Intersensory redundancy facilitates discrimination of tempo in 3-month-old infants
Date of this Version
L. Bahrick and R. Lickliter (2000) proposed an intersensory redundancy hypothesis that states that information presented redundantly and in temporal synchrony across two or more sensory modalities selectively recruits infant attention and facilitates perceptual learning more effectively than does the same information presented unimodally. In support of this view, they found that 5-month-old infants were able to differentiate between two complex rhythms when they were presented bimodally, but not unimodally. The present study extended our test of the intersensory redundancy hypothesis to younger infants and to a different amodal property. Three-month-olds' sensitivity to the amodal property of tempo was investigated. Results replicated and extended those of Bahrick and Lickliter, demonstrating that infants could discriminate a change in tempo following bimodal, but not unimodal, habituation. It appears that when infants are first learning to differentiate an amodal stimulus property, discrimination is facilitated by intersensory redundancy and attenuated under conditions of unimodal stimulation. © 2002 Wiley Periodicals, Inc.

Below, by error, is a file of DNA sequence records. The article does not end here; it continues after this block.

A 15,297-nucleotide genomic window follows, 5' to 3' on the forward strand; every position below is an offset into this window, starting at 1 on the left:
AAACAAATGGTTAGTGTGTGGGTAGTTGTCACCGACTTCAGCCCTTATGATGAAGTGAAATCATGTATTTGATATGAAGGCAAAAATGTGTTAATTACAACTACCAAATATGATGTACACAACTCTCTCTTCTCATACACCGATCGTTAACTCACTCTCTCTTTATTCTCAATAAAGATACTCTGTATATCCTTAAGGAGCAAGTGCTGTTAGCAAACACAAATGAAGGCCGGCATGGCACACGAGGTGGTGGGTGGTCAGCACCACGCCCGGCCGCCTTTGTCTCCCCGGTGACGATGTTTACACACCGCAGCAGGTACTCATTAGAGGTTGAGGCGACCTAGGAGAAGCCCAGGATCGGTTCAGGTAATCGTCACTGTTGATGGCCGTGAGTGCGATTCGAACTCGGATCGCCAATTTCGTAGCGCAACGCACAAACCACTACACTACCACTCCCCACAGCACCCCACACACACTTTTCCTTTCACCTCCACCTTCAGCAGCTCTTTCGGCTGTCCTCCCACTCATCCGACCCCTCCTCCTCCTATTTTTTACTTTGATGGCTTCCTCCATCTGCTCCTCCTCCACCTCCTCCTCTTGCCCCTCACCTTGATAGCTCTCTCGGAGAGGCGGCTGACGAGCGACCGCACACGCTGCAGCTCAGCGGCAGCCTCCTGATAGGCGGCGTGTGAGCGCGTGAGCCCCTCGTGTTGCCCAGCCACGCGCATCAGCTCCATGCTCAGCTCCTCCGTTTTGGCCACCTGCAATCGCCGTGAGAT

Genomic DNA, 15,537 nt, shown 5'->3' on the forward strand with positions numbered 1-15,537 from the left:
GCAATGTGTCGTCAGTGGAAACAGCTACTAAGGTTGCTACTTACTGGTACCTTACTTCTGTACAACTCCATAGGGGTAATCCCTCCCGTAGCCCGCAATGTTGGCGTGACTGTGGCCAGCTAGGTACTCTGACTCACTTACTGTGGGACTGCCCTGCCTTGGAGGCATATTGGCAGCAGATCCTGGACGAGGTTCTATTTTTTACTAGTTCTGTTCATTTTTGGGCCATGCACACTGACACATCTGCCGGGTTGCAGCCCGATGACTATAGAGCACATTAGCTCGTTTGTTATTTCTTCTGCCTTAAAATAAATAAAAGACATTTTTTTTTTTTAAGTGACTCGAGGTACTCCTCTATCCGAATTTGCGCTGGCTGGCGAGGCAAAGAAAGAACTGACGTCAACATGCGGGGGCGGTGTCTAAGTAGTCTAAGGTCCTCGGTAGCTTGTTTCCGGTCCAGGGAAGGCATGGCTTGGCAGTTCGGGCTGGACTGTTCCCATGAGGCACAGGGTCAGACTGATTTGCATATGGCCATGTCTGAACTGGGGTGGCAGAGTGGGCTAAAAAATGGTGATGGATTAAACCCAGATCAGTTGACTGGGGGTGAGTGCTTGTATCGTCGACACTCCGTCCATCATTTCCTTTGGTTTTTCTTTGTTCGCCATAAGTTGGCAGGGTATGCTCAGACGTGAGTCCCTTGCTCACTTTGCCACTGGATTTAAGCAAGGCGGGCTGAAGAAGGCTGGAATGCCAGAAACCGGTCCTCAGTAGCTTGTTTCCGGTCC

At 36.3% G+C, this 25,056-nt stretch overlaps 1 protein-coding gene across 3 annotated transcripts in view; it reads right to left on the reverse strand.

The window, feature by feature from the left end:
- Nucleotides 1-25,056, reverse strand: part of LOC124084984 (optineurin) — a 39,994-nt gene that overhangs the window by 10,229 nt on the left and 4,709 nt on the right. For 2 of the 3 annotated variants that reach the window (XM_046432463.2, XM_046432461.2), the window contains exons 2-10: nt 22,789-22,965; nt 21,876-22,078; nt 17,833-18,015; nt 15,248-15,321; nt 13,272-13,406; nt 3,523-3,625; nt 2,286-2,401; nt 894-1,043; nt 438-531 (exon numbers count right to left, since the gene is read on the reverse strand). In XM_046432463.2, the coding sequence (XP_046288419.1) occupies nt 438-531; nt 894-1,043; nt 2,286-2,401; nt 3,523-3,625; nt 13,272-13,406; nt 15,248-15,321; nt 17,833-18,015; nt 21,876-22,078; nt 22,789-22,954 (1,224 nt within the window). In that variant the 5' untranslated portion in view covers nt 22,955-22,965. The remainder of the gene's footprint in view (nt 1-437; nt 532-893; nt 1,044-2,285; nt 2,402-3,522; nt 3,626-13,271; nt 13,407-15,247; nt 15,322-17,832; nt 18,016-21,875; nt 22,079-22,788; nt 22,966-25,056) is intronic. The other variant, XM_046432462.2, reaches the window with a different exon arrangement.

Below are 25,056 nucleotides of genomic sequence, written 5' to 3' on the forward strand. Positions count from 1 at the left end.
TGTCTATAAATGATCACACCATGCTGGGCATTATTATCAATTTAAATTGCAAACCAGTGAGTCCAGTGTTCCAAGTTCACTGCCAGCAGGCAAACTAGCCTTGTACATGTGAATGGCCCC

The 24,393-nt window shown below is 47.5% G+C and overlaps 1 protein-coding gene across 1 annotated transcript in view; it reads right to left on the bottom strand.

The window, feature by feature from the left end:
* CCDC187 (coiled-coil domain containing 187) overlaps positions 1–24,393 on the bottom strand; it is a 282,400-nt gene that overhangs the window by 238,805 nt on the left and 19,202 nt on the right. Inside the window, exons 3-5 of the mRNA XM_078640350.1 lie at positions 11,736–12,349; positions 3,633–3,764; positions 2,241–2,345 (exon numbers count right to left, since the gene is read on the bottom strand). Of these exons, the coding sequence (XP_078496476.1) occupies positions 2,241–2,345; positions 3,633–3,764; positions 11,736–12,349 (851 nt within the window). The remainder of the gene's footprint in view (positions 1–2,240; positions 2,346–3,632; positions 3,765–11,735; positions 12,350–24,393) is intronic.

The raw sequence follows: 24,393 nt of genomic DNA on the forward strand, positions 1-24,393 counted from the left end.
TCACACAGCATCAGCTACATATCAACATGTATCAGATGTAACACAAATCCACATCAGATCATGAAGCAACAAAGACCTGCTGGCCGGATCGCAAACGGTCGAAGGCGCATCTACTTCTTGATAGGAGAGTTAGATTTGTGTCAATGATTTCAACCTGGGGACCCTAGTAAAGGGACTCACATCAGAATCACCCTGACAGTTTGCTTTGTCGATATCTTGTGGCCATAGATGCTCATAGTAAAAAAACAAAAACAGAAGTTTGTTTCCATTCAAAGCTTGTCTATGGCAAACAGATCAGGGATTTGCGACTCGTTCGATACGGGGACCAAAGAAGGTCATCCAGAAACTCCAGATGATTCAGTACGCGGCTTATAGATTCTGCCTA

Bahrick, Lorraine E.; Flom, Ross; and Lickliter, Robert, "Intersensory redundancy facilitates discrimination of tempo in 3-month-old infants" (2002). Department of Psychology. 73.